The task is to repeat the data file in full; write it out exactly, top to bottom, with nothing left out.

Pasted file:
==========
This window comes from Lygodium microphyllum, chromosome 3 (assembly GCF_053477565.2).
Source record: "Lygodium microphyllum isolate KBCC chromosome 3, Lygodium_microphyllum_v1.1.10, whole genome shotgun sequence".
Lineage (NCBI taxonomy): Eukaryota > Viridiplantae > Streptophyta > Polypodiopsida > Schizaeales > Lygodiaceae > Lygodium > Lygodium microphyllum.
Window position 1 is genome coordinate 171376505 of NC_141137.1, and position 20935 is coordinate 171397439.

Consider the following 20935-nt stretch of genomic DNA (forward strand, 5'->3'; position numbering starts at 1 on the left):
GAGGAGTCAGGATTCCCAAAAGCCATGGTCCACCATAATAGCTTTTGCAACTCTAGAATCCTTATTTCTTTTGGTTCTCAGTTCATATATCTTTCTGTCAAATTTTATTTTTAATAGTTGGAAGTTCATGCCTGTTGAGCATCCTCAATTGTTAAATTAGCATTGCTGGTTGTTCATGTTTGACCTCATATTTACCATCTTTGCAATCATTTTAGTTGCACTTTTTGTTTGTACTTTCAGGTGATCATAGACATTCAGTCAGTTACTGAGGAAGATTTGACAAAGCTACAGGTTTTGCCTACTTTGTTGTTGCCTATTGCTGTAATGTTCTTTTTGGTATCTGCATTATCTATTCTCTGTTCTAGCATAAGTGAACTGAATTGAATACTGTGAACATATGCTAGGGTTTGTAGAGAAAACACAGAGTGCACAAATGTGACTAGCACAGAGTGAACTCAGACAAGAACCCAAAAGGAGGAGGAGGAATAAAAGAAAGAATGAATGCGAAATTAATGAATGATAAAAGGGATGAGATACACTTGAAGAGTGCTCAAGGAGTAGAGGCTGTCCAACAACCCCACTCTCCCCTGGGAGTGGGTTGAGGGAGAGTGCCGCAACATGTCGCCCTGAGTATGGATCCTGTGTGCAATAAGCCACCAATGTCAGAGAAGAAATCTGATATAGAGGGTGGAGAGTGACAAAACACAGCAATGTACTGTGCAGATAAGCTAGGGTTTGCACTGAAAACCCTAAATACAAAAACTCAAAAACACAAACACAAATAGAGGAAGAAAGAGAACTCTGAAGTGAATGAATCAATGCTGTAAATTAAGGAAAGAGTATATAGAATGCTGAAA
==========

This window comes from Lygodium microphyllum, chromosome 3 (assembly GCF_053477565.2).
Source record: "Lygodium microphyllum isolate KBCC chromosome 3, Lygodium_microphyllum_v1.1.10, whole genome shotgun sequence".
Lineage (NCBI taxonomy): Eukaryota > Viridiplantae > Streptophyta > Polypodiopsida > Schizaeales > Lygodiaceae > Lygodium > Lygodium microphyllum.
Window position 1 is genome coordinate 171376505 of NC_141137.1, and position 20935 is coordinate 171397439.

Consider the following 20935-nt stretch of genomic DNA (forward strand, 5'->3'; position numbering starts at 1 on the left):
GAGGAGTCAGGATTCCCAAAAGCCATGGTCCACCATAATAGCTTTTGCAACTCTAGAATCCTTATTTCTTTTGGTTCTCAGTTCATATATCTTTCTGTCAAATTTTATTTTTAATAGTTGGAAGTTCATGCCTGTTGAGCATCCTCAATTGTTAAATTAGCATTGCTGGTTGTTCATGTTTGACCTCATATTTACCATCTTTGCAATCATTTTAGTTGCACTTTTTGTTTGTACTTTCAGGTGATCATAGACATTCAGTCAGTTACTGAGGAAGATTTGACAAAGCTACAGGTTTTGCCTACTTTGTTGTTGCCTATTGCTGTAATGTTCTTTTTGGTATCTGCATTATCTATTCTCTGTTCTAGCATAAGTGAACTGAATTGAATACTGTGAACATATGCTAGGGTTTGTAGAGAAAACACAGAGTGCACAAATGTGACTAGCACAGAGTGAACTCAGACAAGAACCCAAAAGGAGGAGGAGGAATAAAAGAAAGAATGAATGCGAAATTAATGAATGATAAAAGGGATGAGATACACTTGAAGAGTGCTCAAGGAGTAGAGGCTGTCCAACAACCCCACTCTCCCCTGGGAGTGGGTTGAGGGAGAGTGCCGCAACATGTCGCCCTGAGTATGGATCCTGTGTGCAATAAGCCACCAATGTCAGAGAAGAAATCTGATATAGAGGGTGGAGAGTGACAAAACACAGCAATGTACTGTGCAGATAAGCTAGGGTTTGCACTGAAAACCCTAAATACAAAAACTCAAAAACACAAACACAAATAGAGGAAGAAAGAGAACTCTGAAGTGAATGAATCAATGCTGTAAATTAAGGAAAGAGTATATAGAATGCTGAAA